2. Local housing allowance tenants may include a small number of non-LHA cases making a new claim since 7 April 2008. This will include recipients in caravan accommodation.
3. Figures are rounded to the nearest 10.
4. The data refers to benefit units, which may be a single person or a couple.
5. SHBE is a monthly electronic scan of claimant level data direct from local authority computer systems. It replaces quarterly aggregate clerical returns. The data is available monthly from November 2008 and December 2009 is the most recent available.
6. Housing benefit figures exclude any extended payment cases. An extended payment is a payment that may be received for a further four weeks when they start working full time, work more hours or earn more money.
7. Data from SHBE incorporates the local authority changes from 1 April 2009.
Single Housing Benefit Extract (SHBE).
Lembit Öpik: To ask the Secretary of State for Work and Pensions what her policy is on compensation awarded to former coal miners diagnosed with work-related physical and mental medical conditions; and if she will make a statement.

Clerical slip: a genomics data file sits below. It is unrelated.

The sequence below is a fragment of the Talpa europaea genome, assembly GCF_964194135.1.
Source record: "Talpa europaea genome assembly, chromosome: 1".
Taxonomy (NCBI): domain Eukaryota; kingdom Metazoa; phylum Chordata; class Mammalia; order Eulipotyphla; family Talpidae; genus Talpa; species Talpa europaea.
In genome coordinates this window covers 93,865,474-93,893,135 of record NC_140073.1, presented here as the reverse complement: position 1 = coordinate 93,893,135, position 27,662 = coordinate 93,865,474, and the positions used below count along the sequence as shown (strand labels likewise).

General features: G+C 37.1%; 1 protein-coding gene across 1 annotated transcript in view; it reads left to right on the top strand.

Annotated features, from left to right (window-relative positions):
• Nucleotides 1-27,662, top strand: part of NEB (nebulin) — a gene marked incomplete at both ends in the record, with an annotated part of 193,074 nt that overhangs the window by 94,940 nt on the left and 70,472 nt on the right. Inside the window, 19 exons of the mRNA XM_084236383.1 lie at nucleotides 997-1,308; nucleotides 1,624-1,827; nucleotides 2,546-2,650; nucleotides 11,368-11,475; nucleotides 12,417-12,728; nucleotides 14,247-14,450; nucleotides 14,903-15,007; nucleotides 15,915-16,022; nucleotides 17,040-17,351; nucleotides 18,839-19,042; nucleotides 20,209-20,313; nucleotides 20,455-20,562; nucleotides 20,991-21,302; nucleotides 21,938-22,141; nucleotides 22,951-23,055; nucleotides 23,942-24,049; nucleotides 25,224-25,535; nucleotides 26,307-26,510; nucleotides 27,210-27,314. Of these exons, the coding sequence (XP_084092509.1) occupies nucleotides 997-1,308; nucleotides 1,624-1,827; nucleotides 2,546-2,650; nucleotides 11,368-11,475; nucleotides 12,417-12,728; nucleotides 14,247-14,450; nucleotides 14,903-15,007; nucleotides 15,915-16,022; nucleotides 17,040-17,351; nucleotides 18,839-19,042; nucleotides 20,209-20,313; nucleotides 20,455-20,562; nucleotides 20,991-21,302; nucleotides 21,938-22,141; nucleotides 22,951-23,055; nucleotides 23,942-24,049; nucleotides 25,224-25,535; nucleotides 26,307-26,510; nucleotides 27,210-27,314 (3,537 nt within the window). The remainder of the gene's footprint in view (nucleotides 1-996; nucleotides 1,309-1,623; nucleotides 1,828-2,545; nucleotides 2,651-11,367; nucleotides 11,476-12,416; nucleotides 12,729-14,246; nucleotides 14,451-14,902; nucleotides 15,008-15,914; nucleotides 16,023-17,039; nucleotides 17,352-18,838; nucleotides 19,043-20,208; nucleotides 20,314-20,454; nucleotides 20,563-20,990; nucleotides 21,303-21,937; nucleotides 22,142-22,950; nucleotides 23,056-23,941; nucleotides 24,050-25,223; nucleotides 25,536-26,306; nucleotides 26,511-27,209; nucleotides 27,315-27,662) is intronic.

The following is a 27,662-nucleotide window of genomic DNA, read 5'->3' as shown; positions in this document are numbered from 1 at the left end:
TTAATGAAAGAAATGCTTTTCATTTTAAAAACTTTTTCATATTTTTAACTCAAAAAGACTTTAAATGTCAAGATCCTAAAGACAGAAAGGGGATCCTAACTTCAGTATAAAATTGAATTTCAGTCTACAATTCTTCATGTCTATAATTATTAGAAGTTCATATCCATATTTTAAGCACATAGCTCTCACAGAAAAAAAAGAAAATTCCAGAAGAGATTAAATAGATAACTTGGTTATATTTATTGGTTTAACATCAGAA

Jonathan Shaw: Jobcentre Plus administers the Industrial Injuries Disablement Benefits (IIDB) scheme which provides non-contributory no fault benefits for disablement at work arising from an accident or one of over 70 prescribed diseases known to be a risk of occupation.
Miners may qualify for a payment if they have been disabled as a result of an accident or have one of the following diseases which have been specifically prescribed for diseases caused by work in the coal mining industry:
Prescribed Disease D12-chronic bronchitis and emphysema (chronic obstructive pulmonary disease).
Prescribed Disease A14-osteoarthritis of the knee.
Prescribed Disease B4-ankylostomiasis-exposure to blood sucking parasites and hookworms.
Prescribed Disease A6-bursitis (commonly known by miners as 'beat knee').
Prescribed Disease A11-Hand Arm Vibration Syndrome, commonly known as vibration white finger.
Prescribed Disease D1-pneumoconiosis.
Prescribed Disease A10-occupational deafness.
Prescribed Disease D5-non-infective dermatitis.
Mr. Paice: To ask the Secretary of State for Work and Pensions how many Jobcentre Plus branches there were in (a) rural and (b) urban areas in (i) England and (ii) Wales in each of the last 10 years.